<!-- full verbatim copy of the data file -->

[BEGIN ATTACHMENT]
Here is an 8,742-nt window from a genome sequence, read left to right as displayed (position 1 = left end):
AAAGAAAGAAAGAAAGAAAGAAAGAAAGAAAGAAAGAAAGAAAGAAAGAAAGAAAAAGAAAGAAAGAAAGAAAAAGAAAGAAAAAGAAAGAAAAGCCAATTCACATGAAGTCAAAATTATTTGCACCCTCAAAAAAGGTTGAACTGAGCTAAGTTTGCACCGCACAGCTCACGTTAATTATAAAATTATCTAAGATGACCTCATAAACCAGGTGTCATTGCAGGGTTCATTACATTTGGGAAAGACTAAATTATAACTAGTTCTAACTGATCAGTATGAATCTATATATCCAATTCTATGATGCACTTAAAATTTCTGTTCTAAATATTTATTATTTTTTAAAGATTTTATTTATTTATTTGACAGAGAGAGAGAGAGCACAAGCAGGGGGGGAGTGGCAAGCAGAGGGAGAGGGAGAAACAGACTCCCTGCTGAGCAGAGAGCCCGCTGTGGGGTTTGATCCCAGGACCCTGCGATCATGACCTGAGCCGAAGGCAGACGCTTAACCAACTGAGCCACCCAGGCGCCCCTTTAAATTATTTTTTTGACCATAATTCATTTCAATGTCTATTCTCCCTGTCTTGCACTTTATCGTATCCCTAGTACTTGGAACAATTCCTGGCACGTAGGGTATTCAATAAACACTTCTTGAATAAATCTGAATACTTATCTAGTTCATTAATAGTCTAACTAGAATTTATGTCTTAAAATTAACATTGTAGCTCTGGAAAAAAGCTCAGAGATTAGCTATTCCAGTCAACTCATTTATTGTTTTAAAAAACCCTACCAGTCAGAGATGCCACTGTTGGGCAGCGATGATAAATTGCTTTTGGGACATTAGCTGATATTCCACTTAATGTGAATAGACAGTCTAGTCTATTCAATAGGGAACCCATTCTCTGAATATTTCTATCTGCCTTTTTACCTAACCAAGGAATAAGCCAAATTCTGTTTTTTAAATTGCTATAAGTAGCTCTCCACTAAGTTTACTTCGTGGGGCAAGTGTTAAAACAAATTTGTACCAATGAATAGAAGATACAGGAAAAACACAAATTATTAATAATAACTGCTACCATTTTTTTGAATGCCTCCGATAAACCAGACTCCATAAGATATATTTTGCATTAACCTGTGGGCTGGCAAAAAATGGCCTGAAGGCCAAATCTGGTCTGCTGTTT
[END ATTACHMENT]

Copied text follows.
Here is an 8,742-nt window from a genome sequence, read left to right as displayed (position 1 = left end):
AAAGAAAGAAAGAAAGAAAGAAAGAAAGAAAGAAAGAAAGAAAGAAAGAAAGAAAAAGAAAGAAAGAAAGAAAAAGAAAGAAAAAGAAAGAAAAGCCAATTCACATGAAGTCAAAATTATTTGCACCCTCAAAAAAGGTTGAACTGAGCTAAGTTTGCACCGCACAGCTCACGTTAATTATAAAATTATCTAAGATGACCTCATAAACCAGGTGTCATTGCAGGGTTCATTACATTTGGGAAAGACTAAATTATAACTAGTTCTAACTGATCAGTATGAATCTATATATCCAATTCTATGATGCACTTAAAATTTCTGTTCTAAATATTTATTATTTTTTAAAGATTTTATTTATTTATTTGACAGAGAGAGAGAGAGCACAAGCAGGGGGGGAGTGGCAAGCAGAGGGAGAGGGAGAAACAGACTCCCTGCTGAGCAGAGAGCCCGCTGTGGGGTTTGATCCCAGGACCCTGCGATCATGACCTGAGCCGAAGGCAGACGCTTAACCAACTGAGCCACCCAGGCGCCCCTTTAAATTATTTTTTTGACCATAATTCATTTCAATGTCTATTCTCCCTGTCTTGCACTTTATCGTATCCCTAGTACTTGGAACAATTCCTGGCACGTAGGGTATTCAATAAACACTTCTTGAATAAATCTGAATACTTATCTAGTTCATTAATAGTCTAACTAGAATTTATGTCTTAAAATTAACATTGTAGCTCTGGAAAAAAGCTCAGAGATTAGCTATTCCAGTCAACTCATTTATTGTTTTAAAAAACCCTACCAGTCAGAGATGCCACTGTTGGGCAGCGATGATAAATTGCTTTTGGGACATTAGCTGATATTCCACTTAATGTGAATAGACAGTCTAGTCTATTCAATAGGGAACCCATTCTCTGAATATTTCTATCTGCCTTTTTACCTAACCAAGGAATAAGCCAAATTCTGTTTTTTAAATTGCTATAAGTAGCTCTCCACTAAGTTTACTTCGTGGGGCAAGTGTTAAAACAAATTTGTACCAATGAATAGAAGATACAGGAAAAACACAAATTATTAATAATAACTGCTACCATTTTTTTGAATGCCTCCGATAAACCAGACTCCATAAGATATATTTTGCATTAACCTGTGGGCTGGCAAAAAATGGCCTGAAGGCCAAATCTGGTCTGCTGTTT